·        The New World man was seen to Face the World, not lament it.

"If Æschylus is that man he is taken for, he has not yet done his office when he has educated the learned of Europe for a thousand years. He is now to approve himself a master of delight to me. If he cannot do that, all his fame shall avail him nothing. I were a fool not to sacrifice a thousand Æschyluses to my intellectual integrity."—Ralph Waldo Emerson

·        Mr. Perry offers this from Emerson’s journals. This foretaste of his “Self-Reliance” essay.

·        We are not to be impressed by classics, or the past, or tradition, or what “Good society” dictates simply because “That is simply how it is done.”

·        We are meant to be the test of all for ourselves.

·        We are not to read Shakespeare because he has been pronounced Good.

·        We are to read Shakespeare because we enjoy him.

·        If we do not, he is nothing to me, or to you.

·        On the opposite side of that coin, if we find no charm in Shakespeare or Aeschylus we do not attempt to dissuade others from reading him by dint of our mighty opinion, that would be just as dogmatic as the Powers That be declaring Shakespeare divine.

·        We are the measure for ourselves.

·        We are too busy tasting, reading, engaging in the living experiment of life for ourselves to dictate to others.

·        We push and explore frontiers.

·        We do not set boundaries for others.

“The lack of discipline is the chief obstacle to effective individualism.”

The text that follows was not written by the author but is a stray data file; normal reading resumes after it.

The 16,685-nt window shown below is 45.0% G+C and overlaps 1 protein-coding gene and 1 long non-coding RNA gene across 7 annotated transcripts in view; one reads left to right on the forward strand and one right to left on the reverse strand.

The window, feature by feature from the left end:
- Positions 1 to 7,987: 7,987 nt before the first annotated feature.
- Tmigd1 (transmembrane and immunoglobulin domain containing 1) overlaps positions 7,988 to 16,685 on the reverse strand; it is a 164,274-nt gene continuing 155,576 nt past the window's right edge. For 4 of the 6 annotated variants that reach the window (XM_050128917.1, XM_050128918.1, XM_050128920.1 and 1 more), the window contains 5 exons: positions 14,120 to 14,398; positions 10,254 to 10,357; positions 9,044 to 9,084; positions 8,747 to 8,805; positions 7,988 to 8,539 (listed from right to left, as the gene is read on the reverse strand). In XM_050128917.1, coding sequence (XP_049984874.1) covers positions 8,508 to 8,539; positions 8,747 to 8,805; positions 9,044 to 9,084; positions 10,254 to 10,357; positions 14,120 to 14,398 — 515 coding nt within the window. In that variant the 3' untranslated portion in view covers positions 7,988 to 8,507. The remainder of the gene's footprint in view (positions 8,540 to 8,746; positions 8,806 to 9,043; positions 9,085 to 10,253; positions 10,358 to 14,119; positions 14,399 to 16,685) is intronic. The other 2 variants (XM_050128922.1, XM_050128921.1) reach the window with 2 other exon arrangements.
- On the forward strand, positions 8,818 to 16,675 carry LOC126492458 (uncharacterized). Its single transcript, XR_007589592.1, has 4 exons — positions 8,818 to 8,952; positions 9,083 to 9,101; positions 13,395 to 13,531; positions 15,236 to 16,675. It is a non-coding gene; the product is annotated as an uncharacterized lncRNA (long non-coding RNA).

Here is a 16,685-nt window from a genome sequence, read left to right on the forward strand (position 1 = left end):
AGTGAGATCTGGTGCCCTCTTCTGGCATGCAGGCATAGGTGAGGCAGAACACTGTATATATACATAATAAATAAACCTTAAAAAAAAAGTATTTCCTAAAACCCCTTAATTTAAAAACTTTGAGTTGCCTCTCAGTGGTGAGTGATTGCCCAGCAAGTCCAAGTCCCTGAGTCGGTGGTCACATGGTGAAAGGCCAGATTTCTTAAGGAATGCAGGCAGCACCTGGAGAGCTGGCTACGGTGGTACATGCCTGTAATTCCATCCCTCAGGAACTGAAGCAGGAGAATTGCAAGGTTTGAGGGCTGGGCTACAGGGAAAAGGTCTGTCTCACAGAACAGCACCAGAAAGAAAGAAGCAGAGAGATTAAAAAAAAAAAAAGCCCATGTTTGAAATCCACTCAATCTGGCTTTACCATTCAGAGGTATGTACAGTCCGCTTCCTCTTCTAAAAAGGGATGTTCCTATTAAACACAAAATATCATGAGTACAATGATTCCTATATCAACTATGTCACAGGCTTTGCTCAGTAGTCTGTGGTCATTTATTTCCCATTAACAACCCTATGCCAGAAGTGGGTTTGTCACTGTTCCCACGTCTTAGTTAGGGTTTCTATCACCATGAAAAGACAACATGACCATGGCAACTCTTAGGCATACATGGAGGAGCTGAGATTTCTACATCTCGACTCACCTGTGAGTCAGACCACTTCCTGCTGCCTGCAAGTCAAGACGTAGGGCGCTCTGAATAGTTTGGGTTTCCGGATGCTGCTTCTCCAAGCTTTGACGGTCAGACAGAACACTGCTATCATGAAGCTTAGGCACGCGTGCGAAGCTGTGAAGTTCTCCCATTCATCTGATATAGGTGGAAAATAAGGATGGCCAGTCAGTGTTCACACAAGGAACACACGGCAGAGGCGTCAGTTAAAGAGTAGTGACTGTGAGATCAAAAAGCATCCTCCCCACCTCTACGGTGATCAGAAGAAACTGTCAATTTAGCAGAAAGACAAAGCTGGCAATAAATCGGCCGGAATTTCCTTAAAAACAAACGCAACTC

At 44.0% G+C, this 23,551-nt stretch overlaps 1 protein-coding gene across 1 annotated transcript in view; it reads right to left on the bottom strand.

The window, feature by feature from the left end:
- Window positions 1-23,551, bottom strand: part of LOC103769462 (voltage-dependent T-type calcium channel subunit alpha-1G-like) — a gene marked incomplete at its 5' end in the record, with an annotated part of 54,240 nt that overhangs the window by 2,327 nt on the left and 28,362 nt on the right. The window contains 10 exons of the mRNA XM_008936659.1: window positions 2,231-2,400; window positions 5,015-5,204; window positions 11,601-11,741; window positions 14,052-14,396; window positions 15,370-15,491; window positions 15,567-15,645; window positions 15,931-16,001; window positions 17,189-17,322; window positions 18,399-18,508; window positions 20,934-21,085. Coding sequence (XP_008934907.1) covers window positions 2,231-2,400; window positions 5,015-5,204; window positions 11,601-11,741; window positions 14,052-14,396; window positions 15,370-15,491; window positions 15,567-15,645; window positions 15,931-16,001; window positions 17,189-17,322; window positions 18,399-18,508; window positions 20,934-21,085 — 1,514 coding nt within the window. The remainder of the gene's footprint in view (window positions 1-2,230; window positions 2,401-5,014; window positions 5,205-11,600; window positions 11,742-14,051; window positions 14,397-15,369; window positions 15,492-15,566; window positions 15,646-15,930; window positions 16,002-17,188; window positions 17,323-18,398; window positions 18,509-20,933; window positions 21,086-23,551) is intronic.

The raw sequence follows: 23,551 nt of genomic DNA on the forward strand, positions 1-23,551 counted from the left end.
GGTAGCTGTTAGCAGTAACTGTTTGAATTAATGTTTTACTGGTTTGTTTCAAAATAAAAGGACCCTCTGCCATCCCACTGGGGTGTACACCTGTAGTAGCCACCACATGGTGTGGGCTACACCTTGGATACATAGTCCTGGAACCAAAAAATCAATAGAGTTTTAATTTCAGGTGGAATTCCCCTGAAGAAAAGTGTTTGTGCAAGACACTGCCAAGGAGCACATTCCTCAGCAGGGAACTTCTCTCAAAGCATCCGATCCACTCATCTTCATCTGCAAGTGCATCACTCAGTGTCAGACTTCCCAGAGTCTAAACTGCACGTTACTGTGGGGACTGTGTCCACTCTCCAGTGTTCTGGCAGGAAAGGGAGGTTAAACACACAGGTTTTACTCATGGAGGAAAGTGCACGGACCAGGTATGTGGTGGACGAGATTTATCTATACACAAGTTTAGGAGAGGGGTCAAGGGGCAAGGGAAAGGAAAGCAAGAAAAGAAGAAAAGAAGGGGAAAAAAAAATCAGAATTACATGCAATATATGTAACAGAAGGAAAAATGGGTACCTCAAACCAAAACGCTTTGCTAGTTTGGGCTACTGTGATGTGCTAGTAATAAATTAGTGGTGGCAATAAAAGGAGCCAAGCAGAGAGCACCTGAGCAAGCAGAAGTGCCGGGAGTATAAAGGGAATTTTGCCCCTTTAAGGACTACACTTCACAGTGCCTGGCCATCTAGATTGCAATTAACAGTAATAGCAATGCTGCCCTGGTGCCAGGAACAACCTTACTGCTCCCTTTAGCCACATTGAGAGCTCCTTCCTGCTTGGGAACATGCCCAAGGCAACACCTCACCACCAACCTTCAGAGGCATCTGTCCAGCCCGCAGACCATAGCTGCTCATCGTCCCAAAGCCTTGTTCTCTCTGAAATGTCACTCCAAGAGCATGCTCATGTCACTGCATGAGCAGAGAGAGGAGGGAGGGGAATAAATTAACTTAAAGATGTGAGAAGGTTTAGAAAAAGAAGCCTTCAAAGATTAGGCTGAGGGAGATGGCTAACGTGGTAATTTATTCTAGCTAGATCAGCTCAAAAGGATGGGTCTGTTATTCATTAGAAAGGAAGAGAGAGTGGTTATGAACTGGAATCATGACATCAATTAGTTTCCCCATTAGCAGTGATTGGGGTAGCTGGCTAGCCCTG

·        Here Mr. Perry rounds into his overall theme.

·        The rugged individuals of the Frontier weren’t “Individuals” because they wore the T-shirt, sported the bumper-sticker, posted the correct meme or social media profile, they were because they Bucked up and Went and Did it.

·        Individualism without the Discipline and the Act, is simply the cant of the child who says, “When I grow up, I’m gonna be…”

“I think it was [James Russell] Lowell who once said, in combatting the old aristocratic notion of white man supremacy, that no gentleman is willing to accept privileges that are inaccessible to other men.”

·        This comes after passages reflecting on how clustered civilization seems to “sort” humans, foster class distinction, foment prejudice.

·        The European continent had its ancestral lines [royal and feudal.]

·        The New World attempted to duplicate that with “Good Families” from “Good areas.”

·        It seems the Frontiers were the true melting pots. It is here we find, not necessarily harmony, but white men, black men, Native Americans, different social classes all more likely to mix, work along side one another, marry, fight together, rejoice together and live together than we see in the cosmopolitan regions where ideas are discussed but not lived.

·        In a natural world that can cut men and women down to size in a lighting stroke, Dems and Maga would be less important than, “John’s a good man to hunt with” “Carol Ann, is potting a stew tonight.”

·        Civilization without the daily fight for survival allows for free time to “think” and sort others into needless categories.

·        Put people together in a survival situation as we see in modern post-disaster scenarios and abstract differences fade away and realities intrude revealing, “Hey, this guy is all right!”

“I heard a doctor say, the other day, that a man's chief lesson was to pull his brain down into his spinal cord; that is to say, to make his activities not so much the result of conscious thought and volition, as of unconscious, reflex action; to stop thinking and willing, and simply do what one has to do.”

·        And that…That is the theme of life.

·        Life Large or small.

·        Stop thinking.

·        Start Doing.

·        In the beginning, we all have to think about how to ride that bike, finger that chord, pop that jab.

·        But, we keep at it and keep at it, and then there you go.

·        It becomes a natural act.